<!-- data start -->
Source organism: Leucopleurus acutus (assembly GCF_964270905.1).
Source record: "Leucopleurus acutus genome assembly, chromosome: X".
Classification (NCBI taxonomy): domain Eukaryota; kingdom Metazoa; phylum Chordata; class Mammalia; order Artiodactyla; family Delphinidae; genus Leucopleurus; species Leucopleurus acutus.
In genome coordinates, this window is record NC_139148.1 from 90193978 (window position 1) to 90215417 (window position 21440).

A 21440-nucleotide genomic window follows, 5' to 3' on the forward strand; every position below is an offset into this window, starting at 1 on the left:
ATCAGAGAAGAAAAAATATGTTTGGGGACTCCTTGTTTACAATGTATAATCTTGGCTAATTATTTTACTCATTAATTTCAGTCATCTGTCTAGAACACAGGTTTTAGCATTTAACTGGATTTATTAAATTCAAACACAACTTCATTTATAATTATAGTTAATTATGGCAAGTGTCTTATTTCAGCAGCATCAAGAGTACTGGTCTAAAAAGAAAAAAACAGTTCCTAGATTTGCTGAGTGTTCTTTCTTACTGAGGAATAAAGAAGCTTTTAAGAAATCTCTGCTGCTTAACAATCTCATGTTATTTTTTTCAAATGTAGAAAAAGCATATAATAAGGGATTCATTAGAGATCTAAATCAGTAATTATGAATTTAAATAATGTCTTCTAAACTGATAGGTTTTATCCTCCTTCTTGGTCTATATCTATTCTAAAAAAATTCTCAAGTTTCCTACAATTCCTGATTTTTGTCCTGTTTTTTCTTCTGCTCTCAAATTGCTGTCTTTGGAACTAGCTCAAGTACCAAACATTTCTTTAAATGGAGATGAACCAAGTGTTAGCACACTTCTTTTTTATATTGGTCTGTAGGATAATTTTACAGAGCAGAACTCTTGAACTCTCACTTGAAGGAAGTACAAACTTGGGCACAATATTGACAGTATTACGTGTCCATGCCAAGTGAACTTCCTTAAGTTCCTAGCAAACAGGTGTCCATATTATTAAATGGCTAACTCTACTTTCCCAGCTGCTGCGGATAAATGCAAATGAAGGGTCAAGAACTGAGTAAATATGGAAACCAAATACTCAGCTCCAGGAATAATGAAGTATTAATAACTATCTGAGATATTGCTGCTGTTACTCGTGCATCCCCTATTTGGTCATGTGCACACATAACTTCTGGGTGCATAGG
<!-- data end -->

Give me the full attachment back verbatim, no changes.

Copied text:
Source organism: Leucopleurus acutus (assembly GCF_964270905.1).
Source record: "Leucopleurus acutus genome assembly, chromosome: X".
Classification (NCBI taxonomy): domain Eukaryota; kingdom Metazoa; phylum Chordata; class Mammalia; order Artiodactyla; family Delphinidae; genus Leucopleurus; species Leucopleurus acutus.
In genome coordinates, this window is record NC_139148.1 from 90193978 (window position 1) to 90215417 (window position 21440).

A 21440-nucleotide genomic window follows, 5' to 3' on the forward strand; every position below is an offset into this window, starting at 1 on the left:
ATCAGAGAAGAAAAAATATGTTTGGGGACTCCTTGTTTACAATGTATAATCTTGGCTAATTATTTTACTCATTAATTTCAGTCATCTGTCTAGAACACAGGTTTTAGCATTTAACTGGATTTATTAAATTCAAACACAACTTCATTTATAATTATAGTTAATTATGGCAAGTGTCTTATTTCAGCAGCATCAAGAGTACTGGTCTAAAAAGAAAAAAACAGTTCCTAGATTTGCTGAGTGTTCTTTCTTACTGAGGAATAAAGAAGCTTTTAAGAAATCTCTGCTGCTTAACAATCTCATGTTATTTTTTTCAAATGTAGAAAAAGCATATAATAAGGGATTCATTAGAGATCTAAATCAGTAATTATGAATTTAAATAATGTCTTCTAAACTGATAGGTTTTATCCTCCTTCTTGGTCTATATCTATTCTAAAAAAATTCTCAAGTTTCCTACAATTCCTGATTTTTGTCCTGTTTTTTCTTCTGCTCTCAAATTGCTGTCTTTGGAACTAGCTCAAGTACCAAACATTTCTTTAAATGGAGATGAACCAAGTGTTAGCACACTTCTTTTTTATATTGGTCTGTAGGATAATTTTACAGAGCAGAACTCTTGAACTCTCACTTGAAGGAAGTACAAACTTGGGCACAATATTGACAGTATTACGTGTCCATGCCAAGTGAACTTCCTTAAGTTCCTAGCAAACAGGTGTCCATATTATTAAATGGCTAACTCTACTTTCCCAGCTGCTGCGGATAAATGCAAATGAAGGGTCAAGAACTGAGTAAATATGGAAACCAAATACTCAGCTCCAGGAATAATGAAGTATTAATAACTATCTGAGATATTGCTGCTGTTACTCGTGCATCCCCTATTTGGTCATGTGCACACATAACTTCTGGGTGCATAGG